Eight weeks ago today I received a phone call with news that would devastate most parents, the news that my son has cerebral palsy. But there was a group of people that I told who, like me, did not see this phone call as the worst one I could ever receive. They, like me, saw it as a chink of light shining through a door with frosted glass. A chink of light shining through onto Jacob.
The people (other than members of my family) who shared the moment of diagnosis with me were the parents on the SWANUK (a charity that supports families who have children without a diagnosis) Facebook support group. Over the past year I have relied upon the SWAN mums and dads for support and for advice. I’ve shared my highs and lows with them, they have helped me celebrate the tiny steps forward Jacob has made and they have helped me with understanding and wisdom when things have been tough. They are amazing. If you’re reading this, this means YOU! You are amazing.
It felt weird, to be honest. Very, very strange to suddenly be the one posting that we had received a diagnosis. It’s something many of us both long for and dread at the same time. It meant that my family had our “answer”, although we will never probably know what caused Jacob’s brain damage. The SWAN parents stepped forward with just the right mixture of concern and happiness for us. What struck me though was the fact that so many of them thought that this would immediately mean we got better access to support when I was a bit sceptical that this would be the case. This post, is a tribute to those SWAN parents and the fact that they were right, and that that this means that lacking a diagnosis can negatively impact upon the help you receive.
Of course, it shouldn’t be that they were right and it is truly awful that they were right. Support should be needs led and Jacob’s needs have not changed now that he has a label, BUT what has happened is that his needs and difficulties are easier for others to understand and to explain and therefore what can be done to help seems more apparent. That frosted glass got the tiniest bit less fuzzy looking.
Before his diagnosis, Jacob was on the verge of being discharged by a particular therapy team; now he is a “priority” because his diagnosis means it is known that there can be severe problems. Hey, he had severe problems before but no one wanted to know!
Before his diagnosis, Jacob was being seen infrequently by one therapy team who really had few suggestions of how to best help him. Now, he is a priority as his diagnosis means that he will need a lot of help to overcome his difficulties.
Before his diagnosis our family and Jacob were given very little state support, now he is entitled to a high amount of support because it is easier for someone to categorise his difficulties on a scoring chart.
The chink of light shining on Jacob means they can now see the help he needs, they can see how difficult it is for both him and for our family. Nothing has changed, except he is suddenly more visible. They no longer see him through the frosted glass.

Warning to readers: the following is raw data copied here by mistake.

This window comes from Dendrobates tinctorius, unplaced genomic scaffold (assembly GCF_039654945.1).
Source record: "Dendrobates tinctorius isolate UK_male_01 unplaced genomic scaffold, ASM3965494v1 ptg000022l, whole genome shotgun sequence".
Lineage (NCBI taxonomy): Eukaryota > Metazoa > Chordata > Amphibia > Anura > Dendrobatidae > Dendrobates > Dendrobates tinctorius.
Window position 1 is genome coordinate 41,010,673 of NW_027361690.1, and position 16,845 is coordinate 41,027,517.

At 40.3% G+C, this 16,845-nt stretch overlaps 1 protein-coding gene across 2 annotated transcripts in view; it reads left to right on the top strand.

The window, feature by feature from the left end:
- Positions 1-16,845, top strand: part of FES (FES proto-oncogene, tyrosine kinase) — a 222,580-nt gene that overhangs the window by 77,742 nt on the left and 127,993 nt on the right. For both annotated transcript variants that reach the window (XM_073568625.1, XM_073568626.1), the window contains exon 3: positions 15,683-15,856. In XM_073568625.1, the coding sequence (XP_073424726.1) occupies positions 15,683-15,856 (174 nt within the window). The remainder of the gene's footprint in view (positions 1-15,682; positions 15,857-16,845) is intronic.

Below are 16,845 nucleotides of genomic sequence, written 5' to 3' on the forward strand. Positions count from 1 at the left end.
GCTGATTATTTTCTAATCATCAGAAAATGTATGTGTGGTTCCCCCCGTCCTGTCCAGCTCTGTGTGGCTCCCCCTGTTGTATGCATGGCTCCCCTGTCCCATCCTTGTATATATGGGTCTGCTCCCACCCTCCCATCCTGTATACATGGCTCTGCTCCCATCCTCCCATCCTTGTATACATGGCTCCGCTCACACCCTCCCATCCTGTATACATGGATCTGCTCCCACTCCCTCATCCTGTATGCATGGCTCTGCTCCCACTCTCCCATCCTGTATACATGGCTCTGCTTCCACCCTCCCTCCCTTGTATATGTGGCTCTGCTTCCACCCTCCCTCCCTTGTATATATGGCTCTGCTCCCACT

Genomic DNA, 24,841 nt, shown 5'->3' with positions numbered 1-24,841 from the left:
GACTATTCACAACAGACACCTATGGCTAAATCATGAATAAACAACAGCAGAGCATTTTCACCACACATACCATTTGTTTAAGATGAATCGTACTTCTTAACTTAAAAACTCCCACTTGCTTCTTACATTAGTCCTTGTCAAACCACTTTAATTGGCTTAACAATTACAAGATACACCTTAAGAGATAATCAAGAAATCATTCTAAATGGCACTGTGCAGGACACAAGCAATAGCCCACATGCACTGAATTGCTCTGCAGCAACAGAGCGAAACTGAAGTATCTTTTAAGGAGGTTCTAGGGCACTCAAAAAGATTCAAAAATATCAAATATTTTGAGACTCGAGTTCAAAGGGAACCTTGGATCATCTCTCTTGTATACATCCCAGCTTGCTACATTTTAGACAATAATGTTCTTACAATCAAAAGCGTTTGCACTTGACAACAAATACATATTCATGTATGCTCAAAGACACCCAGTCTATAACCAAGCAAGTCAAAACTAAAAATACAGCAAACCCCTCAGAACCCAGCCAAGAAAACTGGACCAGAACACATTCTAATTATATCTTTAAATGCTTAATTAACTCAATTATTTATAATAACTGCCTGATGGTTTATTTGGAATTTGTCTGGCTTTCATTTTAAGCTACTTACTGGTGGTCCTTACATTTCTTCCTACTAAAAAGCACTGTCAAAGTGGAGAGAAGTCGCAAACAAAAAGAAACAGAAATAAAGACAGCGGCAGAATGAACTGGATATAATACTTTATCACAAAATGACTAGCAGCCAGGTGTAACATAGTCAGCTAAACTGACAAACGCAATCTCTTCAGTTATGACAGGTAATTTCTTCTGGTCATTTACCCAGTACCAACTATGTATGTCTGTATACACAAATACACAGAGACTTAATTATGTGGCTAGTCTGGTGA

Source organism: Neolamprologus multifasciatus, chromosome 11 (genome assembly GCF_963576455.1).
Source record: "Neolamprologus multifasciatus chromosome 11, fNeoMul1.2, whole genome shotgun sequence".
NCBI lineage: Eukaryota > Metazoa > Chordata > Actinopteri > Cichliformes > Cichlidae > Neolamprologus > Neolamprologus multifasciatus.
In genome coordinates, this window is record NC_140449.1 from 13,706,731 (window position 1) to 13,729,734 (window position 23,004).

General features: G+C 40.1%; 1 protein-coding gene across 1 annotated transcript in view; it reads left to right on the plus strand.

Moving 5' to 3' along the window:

This should NOT be the case, and I have little doubt that any professional involved with caring for children with disabilities would disagree. And yet our experience suggests that it is the case, and parents whose children do not have a diagnosis are dealing with this inequality of access to support every day.
It has only been with the passing of the last eight weeks that I’ve realised how, suddenly, good things are happening to us. Letters arrive with decisions that nearly make me faint because I can’t believe we are suddenly entitled to more help and support. It is great, for us, but I feel a kind of guilt because I know there are loads of other parents and families and children, just as deserving and just as in need of these things, some of whom are marginalised and excluded from them because of a lack of a label.
When I talk to them online, if I share our good news, I feel like I’m inadvertently rubbing it in and making them feel bad. No one has made me feel this way, I’ve just suddenly become concious that things have changed for us because of the diagnosis and this feels wrong. It’s a great shame because the one thing that I haven’t found is better after diagnosis is another support group. I haven’t found another natural place to belong and even though I’ve met some fantastic new people, the SWANUK families are so kind, open and welcoming that they’re going to be hard to top.
And so, for all my lovely friends, sitting behind the frosted glass with their beautiful children, you deserved to be seen by everyone. You might be undiagnosed, but you shouldn’t be invisible or even indistinct.
If this post has touched you in any tiny way, I hope you will please consider voting for SWANUK in finals of the National Lottery Awards. If SWANUK win, it will help them to support more families who may be isolated and struggling, their needs invisible because their child doesn’t have a label. Voting takes seconds, please click here: